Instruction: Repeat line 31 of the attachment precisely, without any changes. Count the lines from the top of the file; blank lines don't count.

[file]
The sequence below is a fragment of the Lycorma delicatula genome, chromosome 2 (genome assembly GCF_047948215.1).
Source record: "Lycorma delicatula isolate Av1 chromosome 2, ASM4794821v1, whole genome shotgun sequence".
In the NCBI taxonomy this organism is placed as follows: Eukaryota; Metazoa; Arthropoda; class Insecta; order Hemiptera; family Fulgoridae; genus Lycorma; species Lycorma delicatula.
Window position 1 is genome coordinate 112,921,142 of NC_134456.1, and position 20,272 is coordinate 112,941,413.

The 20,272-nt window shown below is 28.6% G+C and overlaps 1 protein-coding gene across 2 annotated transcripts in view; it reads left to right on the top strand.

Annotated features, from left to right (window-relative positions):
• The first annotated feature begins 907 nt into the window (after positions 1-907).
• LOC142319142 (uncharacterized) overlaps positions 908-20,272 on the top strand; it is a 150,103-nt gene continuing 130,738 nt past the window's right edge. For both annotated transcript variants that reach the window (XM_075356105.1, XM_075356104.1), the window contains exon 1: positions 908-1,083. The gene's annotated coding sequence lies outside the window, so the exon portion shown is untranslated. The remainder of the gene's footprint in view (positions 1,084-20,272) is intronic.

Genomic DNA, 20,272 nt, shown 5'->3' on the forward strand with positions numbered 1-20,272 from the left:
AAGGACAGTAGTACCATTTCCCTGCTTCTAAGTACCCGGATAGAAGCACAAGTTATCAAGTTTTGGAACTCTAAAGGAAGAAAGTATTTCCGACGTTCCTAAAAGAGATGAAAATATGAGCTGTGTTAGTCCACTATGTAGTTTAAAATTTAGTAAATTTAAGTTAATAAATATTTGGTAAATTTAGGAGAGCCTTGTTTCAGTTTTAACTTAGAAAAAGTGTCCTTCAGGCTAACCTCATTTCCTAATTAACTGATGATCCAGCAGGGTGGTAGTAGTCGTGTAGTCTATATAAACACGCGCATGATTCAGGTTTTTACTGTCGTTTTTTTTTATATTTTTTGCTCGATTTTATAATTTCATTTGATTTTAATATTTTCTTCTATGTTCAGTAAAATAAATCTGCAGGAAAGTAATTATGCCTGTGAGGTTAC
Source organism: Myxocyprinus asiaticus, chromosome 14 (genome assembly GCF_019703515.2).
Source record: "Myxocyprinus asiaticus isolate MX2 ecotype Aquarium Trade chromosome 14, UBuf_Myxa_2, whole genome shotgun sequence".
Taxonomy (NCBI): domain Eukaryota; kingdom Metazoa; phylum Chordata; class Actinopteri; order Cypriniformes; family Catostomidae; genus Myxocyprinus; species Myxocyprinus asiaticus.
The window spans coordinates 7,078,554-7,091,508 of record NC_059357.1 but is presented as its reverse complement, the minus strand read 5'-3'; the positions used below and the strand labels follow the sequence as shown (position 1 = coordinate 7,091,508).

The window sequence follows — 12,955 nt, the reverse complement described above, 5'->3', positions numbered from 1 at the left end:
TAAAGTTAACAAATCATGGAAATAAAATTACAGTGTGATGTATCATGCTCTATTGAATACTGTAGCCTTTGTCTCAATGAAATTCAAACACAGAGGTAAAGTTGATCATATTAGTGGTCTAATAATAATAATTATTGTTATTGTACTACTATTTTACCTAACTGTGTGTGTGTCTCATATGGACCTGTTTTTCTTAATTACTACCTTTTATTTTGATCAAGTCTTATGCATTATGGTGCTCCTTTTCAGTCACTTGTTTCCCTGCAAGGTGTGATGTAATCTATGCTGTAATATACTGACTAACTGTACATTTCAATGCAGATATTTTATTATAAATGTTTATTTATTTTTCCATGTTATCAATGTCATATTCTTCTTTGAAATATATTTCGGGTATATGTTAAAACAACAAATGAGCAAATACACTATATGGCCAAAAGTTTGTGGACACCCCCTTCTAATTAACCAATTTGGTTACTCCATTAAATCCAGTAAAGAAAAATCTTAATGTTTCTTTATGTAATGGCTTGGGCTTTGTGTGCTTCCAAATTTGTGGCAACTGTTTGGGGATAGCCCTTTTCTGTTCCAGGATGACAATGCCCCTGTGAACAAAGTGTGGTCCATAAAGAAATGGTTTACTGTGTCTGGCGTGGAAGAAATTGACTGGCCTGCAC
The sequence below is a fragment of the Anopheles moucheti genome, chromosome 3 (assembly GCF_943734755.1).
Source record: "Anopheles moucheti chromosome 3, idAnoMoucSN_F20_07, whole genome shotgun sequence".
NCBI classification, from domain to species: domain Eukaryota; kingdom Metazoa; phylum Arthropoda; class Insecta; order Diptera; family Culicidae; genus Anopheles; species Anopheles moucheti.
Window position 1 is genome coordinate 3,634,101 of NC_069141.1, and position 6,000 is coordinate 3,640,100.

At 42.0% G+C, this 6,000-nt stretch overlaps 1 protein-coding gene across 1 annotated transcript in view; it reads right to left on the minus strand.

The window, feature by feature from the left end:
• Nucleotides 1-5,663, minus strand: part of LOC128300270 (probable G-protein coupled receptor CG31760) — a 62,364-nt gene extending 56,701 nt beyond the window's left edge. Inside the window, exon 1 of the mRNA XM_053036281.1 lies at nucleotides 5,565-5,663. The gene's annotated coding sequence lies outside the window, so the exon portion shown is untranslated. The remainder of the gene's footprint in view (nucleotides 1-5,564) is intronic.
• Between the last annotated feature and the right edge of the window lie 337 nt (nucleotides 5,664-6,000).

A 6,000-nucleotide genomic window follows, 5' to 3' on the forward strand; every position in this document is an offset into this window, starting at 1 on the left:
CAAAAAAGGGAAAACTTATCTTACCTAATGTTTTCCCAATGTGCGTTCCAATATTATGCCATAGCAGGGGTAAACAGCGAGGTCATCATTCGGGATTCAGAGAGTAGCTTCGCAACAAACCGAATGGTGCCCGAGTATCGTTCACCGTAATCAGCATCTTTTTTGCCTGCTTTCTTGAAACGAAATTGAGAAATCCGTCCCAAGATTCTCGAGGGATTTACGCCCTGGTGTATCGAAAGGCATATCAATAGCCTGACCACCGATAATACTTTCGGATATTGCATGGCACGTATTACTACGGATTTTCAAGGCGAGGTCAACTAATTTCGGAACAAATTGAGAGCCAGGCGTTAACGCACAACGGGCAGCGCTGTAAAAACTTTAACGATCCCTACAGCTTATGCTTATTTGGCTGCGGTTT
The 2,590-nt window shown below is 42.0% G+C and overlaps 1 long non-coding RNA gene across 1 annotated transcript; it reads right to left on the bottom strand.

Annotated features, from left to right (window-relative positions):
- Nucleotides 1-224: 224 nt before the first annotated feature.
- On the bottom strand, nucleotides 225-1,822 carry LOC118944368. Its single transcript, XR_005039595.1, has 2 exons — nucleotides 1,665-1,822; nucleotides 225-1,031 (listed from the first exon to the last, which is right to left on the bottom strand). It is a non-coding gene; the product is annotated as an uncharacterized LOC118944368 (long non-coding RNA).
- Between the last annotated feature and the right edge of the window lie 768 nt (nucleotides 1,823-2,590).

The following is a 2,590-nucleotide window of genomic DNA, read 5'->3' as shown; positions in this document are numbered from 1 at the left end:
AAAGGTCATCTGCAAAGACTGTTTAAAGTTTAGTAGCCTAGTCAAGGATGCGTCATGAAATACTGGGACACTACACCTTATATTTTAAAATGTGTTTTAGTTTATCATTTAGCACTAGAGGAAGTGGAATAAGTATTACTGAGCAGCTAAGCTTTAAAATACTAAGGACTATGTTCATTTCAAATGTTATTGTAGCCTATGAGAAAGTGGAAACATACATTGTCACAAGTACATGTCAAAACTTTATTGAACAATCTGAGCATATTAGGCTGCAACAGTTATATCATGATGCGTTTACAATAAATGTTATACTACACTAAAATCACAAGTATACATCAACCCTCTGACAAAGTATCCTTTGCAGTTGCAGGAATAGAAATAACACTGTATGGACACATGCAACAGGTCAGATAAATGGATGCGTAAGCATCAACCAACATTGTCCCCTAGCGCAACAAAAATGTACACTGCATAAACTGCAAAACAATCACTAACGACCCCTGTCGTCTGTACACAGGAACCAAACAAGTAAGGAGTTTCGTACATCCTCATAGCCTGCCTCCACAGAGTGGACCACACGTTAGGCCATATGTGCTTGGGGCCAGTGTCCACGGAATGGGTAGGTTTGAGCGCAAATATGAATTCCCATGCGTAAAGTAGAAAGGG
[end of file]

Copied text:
- Between the last annotated feature and the right edge of the window lie 768 nt (nucleotides 1,823-2,590).